UEP supporters, opponents clash over assessment costs, methodology
The Cape Coral City Council will take up the issue of the utilities expansion project in the Southwest 6/7 area again later this month, but it is far from a done deal.
The project to bring potable water, irrigation, and sewer utilities to 6/7 stalled in June when the Council reached a stalemate over the project’s costs.
So far the UEP, which includes plant expansions to increase capacity in addition to setting up local utilities, has $700 million worth of contracted work. The 6/7 portion of the project is slated to cost, in total, $80 million.
The actual construction-related costs for the project were originally $68 million, but after negotiations between MWH, the company overseeing the project, and city councilmembers, the cost was reduced to $60 million.
That means average assessments for 6/7 residents of about $10,500, but critics say there is room for more reductions. Mayor Eric Feichthaler has consistently called for individual assessments to be cut by $1,500.
Councilman Bill Deile also has been an outspoken critic of the project.
“Prices come down because of pressure from the people exerted through the Council,” Deile said.
Those opposed to the project point out that as utilities have moved into a new area in the city, the costs have gone down. The average assessment in the Southwest 4 area was about $17,000 when it began in 2004. Average assessments in the Southwest 5 area, where construction is currently under way, are about $13,600.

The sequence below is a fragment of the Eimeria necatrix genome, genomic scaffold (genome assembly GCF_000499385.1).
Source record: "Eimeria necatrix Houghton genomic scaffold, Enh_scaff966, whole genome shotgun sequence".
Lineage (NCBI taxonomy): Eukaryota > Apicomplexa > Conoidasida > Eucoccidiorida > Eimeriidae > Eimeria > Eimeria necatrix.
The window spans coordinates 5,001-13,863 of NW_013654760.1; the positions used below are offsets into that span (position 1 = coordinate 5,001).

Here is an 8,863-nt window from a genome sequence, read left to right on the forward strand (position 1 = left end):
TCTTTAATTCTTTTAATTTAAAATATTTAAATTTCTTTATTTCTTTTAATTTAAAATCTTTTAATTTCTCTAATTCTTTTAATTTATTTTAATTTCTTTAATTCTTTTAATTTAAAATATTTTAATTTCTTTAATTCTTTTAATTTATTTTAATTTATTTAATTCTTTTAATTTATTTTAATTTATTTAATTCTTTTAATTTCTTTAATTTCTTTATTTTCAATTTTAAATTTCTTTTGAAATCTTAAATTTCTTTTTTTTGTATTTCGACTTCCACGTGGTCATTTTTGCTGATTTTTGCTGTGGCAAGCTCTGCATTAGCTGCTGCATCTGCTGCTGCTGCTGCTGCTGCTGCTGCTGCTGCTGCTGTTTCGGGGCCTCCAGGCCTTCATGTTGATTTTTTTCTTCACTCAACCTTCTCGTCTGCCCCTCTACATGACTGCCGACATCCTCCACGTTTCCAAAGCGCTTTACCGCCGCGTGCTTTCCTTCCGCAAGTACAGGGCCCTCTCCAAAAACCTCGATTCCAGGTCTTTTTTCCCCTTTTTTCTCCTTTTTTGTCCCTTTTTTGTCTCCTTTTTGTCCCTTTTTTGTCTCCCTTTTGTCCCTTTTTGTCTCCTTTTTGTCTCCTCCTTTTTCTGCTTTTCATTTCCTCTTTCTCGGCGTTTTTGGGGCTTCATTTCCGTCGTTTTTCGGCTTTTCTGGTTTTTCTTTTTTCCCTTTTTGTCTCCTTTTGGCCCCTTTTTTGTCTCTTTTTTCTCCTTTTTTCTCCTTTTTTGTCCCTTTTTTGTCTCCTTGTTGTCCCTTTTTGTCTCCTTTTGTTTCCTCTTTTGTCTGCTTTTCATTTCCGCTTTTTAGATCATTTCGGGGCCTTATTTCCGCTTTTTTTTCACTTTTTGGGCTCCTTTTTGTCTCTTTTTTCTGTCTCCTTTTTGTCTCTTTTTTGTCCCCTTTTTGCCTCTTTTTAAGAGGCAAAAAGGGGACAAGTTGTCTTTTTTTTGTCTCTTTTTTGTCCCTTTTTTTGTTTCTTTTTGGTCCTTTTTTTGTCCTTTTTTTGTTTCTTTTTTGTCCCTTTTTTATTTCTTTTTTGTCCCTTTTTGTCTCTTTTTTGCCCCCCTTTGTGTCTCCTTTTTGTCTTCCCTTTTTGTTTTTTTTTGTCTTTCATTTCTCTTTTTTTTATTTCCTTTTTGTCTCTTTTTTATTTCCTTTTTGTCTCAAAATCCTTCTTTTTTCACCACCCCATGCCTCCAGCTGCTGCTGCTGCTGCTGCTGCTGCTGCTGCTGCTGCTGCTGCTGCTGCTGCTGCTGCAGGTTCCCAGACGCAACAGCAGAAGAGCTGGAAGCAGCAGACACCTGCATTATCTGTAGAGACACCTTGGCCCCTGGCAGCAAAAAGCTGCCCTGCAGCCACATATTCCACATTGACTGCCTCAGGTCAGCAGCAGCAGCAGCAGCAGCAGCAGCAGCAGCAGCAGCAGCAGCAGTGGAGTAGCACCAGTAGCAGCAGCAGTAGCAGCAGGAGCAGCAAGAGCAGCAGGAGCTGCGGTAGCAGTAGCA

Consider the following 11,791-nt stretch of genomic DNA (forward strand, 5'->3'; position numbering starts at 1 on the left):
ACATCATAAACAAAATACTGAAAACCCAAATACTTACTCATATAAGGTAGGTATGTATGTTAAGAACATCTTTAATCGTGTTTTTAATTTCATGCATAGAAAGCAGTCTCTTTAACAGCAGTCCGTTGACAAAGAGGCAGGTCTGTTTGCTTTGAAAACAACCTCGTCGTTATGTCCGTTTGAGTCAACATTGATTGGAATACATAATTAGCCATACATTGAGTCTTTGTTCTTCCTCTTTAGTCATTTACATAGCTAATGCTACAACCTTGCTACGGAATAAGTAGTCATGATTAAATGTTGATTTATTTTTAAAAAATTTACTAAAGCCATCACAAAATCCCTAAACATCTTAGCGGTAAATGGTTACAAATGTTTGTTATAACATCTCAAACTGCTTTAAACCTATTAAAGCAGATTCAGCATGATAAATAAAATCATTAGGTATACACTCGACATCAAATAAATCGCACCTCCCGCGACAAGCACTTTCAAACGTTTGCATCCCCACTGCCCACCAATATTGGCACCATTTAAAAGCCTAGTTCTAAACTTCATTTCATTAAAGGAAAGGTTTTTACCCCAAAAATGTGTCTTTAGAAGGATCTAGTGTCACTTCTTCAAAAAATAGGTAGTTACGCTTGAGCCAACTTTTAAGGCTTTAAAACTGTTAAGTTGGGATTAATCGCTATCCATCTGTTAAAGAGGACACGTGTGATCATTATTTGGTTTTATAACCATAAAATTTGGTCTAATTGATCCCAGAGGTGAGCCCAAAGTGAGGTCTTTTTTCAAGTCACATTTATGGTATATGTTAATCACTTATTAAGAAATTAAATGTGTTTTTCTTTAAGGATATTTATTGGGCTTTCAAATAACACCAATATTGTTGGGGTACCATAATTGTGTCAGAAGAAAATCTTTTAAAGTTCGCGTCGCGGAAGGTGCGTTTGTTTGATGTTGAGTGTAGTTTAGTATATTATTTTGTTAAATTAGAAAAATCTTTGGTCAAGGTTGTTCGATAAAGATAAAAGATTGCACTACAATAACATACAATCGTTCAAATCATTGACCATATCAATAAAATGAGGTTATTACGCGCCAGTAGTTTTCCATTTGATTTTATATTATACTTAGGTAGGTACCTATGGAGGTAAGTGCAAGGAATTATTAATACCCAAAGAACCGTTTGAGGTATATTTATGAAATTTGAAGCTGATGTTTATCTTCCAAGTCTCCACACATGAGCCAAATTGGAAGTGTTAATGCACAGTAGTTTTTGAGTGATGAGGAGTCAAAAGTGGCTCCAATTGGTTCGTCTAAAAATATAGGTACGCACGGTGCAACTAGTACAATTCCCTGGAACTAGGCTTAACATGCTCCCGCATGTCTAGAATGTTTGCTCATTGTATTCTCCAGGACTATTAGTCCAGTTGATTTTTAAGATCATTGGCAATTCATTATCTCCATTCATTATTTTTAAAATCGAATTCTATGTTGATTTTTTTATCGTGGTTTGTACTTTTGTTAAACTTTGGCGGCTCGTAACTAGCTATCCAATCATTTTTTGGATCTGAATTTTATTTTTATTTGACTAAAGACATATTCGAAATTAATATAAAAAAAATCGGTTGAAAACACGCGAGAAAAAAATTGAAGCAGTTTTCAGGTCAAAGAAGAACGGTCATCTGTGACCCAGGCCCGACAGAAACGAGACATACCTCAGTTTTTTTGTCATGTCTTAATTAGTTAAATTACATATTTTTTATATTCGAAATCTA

MWH officials say shifts in the market drastically affected the prices of commodities and supplies, accounting for differences in cost.
“It was bid at a very bad time,” said MWH representative Jennifer Thomas. She said a housing boom, increased competition from China for supplies such as concrete, and the fallout from Hurricane Katrina created a “perfect storm” that caused the cost of supplies to dramatically increase.
Now the city’s housing crisis — the Cape area’s July foreclosure rate was one in 64, the highest in the nation — has sent construction firms chasing the lowest possible price for a job.
MWH officials say they are sensitive to the harsh economic times being endured in the Cape, and say the city’s deferred payment plans can help people cope with the assessments.
“We realize this is not something that most people have saved for and are ready to pay,” said MWH Project Manager Larry Laws.
Besides the project’s costs, some critics say the methodology of the assessment process should be changed.
Deile’s home, which lies in the SW 4 region, was assessed at $35,000, and he is now suing the city. He says the way lots are assessed should be changed to make exceptions for larger lots.
“It’s arbitrary and capricious. It divides the city up into two sets of people that pay vastly different amounts for that,” Deile said.
His lawsuit with the city, which was filed before he was elected to the Council, is still in the discovery phase.
The Council is set to discuss the UEP Monday, and a vote on 6/7 is scheduled for Sept. 22.